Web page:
Sunday , 22 October 2017

Ask A Vet: Neutering Older Dogs

Q: My male dog, whom I found on the street, is seven to nine years old, according to the vet who takes care of him. The vet has recommended having him neutered. I understand doing so may help prevent the dog having certain cancers later on.  And he does try to mount other dogs in the park all the time, which annoys the owners of those dogs.  But I wonder if, for various reasons, I would be making a mistake if I did this.  Please tell me what you think.  Thank you very much.           Valerie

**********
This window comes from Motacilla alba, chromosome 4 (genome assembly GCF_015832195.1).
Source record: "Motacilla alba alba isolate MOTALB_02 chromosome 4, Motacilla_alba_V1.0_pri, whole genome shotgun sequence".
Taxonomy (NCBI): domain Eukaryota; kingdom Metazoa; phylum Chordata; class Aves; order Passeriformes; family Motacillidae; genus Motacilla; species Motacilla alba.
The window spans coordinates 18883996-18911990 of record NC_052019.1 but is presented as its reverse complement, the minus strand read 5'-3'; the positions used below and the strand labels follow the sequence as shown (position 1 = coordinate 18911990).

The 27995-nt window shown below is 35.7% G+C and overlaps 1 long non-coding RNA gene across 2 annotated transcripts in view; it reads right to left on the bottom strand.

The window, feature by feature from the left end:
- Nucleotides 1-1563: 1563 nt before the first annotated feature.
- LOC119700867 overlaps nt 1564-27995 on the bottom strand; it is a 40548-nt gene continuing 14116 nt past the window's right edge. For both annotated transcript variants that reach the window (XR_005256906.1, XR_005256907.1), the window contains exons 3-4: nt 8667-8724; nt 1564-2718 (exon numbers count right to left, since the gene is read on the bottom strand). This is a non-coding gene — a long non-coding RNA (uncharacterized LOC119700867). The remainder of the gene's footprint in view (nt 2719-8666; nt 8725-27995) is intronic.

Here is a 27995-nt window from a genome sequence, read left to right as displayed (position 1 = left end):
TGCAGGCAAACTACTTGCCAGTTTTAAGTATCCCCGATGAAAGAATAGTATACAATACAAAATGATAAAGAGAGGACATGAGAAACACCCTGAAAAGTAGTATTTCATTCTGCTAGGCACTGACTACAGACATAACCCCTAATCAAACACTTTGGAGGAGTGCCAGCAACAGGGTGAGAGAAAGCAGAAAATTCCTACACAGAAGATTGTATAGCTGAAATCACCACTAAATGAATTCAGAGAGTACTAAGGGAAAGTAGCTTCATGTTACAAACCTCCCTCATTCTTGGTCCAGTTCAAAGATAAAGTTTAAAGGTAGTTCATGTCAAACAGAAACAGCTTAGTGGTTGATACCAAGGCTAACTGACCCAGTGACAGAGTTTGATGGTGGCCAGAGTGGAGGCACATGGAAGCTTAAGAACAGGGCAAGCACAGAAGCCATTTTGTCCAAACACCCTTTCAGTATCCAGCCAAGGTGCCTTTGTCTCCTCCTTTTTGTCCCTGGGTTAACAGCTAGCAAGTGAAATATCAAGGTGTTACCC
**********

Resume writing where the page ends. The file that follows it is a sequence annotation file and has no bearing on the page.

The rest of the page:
A: Neutering a male dog at 7-9 years of age can be done with little risk as long as he is healthy. Your vet mentioned reducing the risk of certain cancers by castration. This is true. Testicular cancer will be outright avoided by neutering, although testicular cancer in dogs is usually curable by castration if it is ever diagnosed.   They may also develop benign masses called perianal adenomas.  The risk of these growths may be diminished by neutering. Thirdly, as intact males age they are prone to prostatic enlargement which may cause some difficulty with urination.  This problem is fixable by castration. Lastly, the issue of him mounting other dogs may improve by neutering but it far from guarantees that the behaviour will stop.  So, the bottom line is that neutering him now may avoid some medical issues down the road, but none of these problems are life threatening.  Additionally, some of them could be dealt with quite easily by neutering him at the time should they arise.

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